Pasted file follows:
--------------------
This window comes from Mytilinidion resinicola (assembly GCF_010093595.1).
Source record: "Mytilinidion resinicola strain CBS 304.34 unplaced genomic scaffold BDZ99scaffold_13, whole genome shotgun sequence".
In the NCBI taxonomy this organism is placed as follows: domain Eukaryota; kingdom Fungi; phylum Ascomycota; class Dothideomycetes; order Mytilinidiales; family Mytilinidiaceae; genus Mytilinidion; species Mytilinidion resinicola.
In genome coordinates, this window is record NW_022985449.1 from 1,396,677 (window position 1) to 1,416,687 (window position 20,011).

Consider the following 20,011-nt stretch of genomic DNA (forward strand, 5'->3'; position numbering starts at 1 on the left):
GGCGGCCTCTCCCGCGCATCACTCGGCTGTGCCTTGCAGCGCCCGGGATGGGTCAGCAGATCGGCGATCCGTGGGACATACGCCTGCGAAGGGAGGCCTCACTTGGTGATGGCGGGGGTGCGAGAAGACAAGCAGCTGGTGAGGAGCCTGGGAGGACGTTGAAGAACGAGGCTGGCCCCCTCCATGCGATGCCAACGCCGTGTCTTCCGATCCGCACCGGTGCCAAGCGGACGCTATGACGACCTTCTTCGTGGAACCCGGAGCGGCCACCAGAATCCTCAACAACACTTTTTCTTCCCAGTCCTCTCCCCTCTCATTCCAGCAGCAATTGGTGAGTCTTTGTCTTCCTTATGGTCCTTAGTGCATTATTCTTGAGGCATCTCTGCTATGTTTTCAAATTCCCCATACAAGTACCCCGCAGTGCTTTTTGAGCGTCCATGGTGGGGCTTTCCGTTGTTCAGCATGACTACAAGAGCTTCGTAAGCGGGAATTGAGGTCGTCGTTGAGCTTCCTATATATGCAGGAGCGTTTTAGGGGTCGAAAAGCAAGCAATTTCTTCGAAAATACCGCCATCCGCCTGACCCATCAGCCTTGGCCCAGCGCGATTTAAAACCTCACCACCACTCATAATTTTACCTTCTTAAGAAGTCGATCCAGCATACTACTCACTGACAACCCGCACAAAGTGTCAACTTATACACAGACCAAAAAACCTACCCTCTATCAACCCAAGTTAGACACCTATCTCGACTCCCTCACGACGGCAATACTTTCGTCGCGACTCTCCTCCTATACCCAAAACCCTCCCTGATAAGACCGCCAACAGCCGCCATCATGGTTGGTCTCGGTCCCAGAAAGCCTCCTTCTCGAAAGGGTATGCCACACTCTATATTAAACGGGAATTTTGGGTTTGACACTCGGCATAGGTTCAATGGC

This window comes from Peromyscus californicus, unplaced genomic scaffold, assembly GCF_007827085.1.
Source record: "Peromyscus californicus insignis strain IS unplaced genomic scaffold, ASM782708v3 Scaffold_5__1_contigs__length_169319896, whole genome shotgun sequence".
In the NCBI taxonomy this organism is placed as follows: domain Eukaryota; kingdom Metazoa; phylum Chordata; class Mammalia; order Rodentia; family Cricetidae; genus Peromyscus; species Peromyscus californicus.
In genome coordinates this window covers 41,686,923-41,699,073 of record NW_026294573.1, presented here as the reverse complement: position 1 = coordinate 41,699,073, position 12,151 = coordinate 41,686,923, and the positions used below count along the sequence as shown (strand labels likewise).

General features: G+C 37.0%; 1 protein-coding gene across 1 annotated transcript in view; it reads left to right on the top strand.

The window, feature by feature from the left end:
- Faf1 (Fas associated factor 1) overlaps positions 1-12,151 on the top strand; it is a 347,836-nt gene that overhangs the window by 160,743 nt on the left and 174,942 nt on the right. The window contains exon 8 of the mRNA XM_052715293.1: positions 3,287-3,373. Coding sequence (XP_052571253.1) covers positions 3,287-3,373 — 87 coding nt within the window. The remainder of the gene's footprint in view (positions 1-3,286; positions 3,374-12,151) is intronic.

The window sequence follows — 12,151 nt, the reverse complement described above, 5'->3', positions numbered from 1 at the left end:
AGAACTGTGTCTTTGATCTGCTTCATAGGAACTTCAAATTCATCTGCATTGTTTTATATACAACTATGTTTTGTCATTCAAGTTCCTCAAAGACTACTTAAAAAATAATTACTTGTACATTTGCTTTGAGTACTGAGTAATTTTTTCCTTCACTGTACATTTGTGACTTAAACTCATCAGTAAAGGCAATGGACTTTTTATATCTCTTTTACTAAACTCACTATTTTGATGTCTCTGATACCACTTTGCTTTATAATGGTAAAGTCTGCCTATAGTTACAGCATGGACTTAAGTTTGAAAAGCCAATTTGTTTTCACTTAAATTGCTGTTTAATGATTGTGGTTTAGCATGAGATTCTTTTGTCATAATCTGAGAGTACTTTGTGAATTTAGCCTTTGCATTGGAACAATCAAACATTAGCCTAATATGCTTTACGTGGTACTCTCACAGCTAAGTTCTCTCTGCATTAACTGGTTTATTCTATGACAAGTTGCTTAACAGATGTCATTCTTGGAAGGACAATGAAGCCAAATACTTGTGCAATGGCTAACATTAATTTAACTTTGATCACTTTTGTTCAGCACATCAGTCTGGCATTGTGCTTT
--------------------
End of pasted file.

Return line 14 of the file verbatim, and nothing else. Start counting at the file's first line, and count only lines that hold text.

The window sequence follows — 12,151 nt, the reverse complement described above, 5'->3', positions numbered from 1 at the left end: